Crown Resorts Limited (ASX: CWN) has finalised a $125 million settlement in the Federal Court today after years of battling displeased shareholders, who launched the class action lawsuit after the operator’s share price plummeted in late 2016 as a result of 19 employees being arrested in China.
The bust was initiated on the suspicion employees were illegally promoting VIP gaming services despite Beijing implementing a crackdown on gambling adverts from overseas.
Today’s ruling was the final tick of approval needed for Crown’s board, which announced the deal was “in the best interests of Crown and its shareholders” six months ago.
“Crown expects to recover a significant portion of the settlement amount from its insurers but cannot at this stage be certain about the outcome of negotiations with insurers, or the outcome of any necessary formal steps for recovery it may need to take,” Crown said in an October trading update.
The applicant’s case was led by Melbourne-based law firm Maurice Blackburn Lawyers, which has received $7.6 million for its work on the action.
International Litigation Funding Partners, which partly bankrolled the class action alongside Blackburn, will also be awarded $30.2 million – a figured described by Justice Jonathon Beach as the “lower end of the originally stipulated contractual rates in the funding agreements and well under the average contractual rate".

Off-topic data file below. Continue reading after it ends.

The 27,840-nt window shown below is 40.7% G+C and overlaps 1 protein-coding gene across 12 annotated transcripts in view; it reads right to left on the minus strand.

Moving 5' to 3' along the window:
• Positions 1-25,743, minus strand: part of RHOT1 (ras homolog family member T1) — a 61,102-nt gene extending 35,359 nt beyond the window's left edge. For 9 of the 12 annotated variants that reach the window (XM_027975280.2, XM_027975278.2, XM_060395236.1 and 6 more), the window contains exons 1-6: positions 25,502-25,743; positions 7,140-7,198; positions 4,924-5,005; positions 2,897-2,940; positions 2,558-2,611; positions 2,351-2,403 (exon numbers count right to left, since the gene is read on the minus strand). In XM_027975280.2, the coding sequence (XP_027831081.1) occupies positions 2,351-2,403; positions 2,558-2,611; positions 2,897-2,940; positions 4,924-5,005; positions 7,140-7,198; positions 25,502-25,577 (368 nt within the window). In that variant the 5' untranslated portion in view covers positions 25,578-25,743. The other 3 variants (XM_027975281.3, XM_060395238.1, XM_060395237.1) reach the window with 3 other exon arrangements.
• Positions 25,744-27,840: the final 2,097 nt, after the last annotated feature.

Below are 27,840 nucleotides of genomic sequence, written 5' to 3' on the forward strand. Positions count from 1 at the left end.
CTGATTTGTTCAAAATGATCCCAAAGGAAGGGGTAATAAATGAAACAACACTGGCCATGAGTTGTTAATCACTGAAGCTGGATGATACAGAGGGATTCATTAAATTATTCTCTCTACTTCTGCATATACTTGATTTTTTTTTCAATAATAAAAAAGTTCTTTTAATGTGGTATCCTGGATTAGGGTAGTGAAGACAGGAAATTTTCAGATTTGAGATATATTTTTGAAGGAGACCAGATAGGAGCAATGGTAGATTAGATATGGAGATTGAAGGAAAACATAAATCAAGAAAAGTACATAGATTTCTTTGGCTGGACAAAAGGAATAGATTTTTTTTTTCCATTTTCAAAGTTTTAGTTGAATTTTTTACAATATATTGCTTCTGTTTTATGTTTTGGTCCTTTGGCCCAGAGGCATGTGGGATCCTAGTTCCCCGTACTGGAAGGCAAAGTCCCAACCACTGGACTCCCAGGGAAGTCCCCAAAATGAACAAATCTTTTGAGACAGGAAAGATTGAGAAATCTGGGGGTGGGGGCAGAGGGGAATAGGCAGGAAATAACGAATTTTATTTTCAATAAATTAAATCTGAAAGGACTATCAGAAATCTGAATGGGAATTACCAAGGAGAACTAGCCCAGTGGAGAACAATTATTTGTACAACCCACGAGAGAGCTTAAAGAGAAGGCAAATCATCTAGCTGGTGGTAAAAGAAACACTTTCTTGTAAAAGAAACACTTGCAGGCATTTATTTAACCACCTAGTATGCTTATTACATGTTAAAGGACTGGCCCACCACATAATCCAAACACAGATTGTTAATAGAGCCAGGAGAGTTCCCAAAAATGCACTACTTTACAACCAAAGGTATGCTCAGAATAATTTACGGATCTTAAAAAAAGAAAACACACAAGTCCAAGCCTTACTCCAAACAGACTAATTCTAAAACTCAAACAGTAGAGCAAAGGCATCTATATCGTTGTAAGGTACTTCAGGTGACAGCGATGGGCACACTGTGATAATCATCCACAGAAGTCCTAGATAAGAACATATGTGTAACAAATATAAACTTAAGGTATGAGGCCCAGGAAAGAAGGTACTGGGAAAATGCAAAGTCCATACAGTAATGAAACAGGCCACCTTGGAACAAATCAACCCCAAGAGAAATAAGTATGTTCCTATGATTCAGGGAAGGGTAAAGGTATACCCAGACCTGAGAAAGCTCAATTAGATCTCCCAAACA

In his judgement, Justice Beach described the settlement as “very strong” and “favourable” for the aggrieved shareholders.
“I'm satisfied that the opinion of counsel has adequately addressed the complexity of the litigation,” Beach said.
“The returns reflected in the settlement are fair and reasonable between the parties.”
However, Crown remains in the thick of another legal battle launched by Maurice Blackburn Lawyers, which alleges the company “engaged in misleading or deceptive conduct from 11 December 2014 to 19 October 2020” after news emerged the gambling operator was being investigated by anti-money laundering agency AUSTRAC.
Maurice Blackburn principal Miranda Nagy said shareholders would expect Crown to have best-practice governance and to have complied with laws designed to combat money laundering.
“We believe these governance failures have caused real loss to shareholders who would have expected best-practice compliance with anti-money laundering obligations, especially given Crown’s repeated public statements that it took compliance with such laws seriously,” she said.
“Instead, it appears Crown’s systems left the company potentially exposed to criminal activity happening on its premises and through its bank accounts.”
The $125 million agreement comes a month after law firm Slater & Gordon (ASX: SGH) launched their own legal proceedings in the Victorian Supreme Court against The Star Entertainment Group (ASX: SGR) seeking compensation for shareholders who lost around $1 billion following media reports alleging corporate misconduct.
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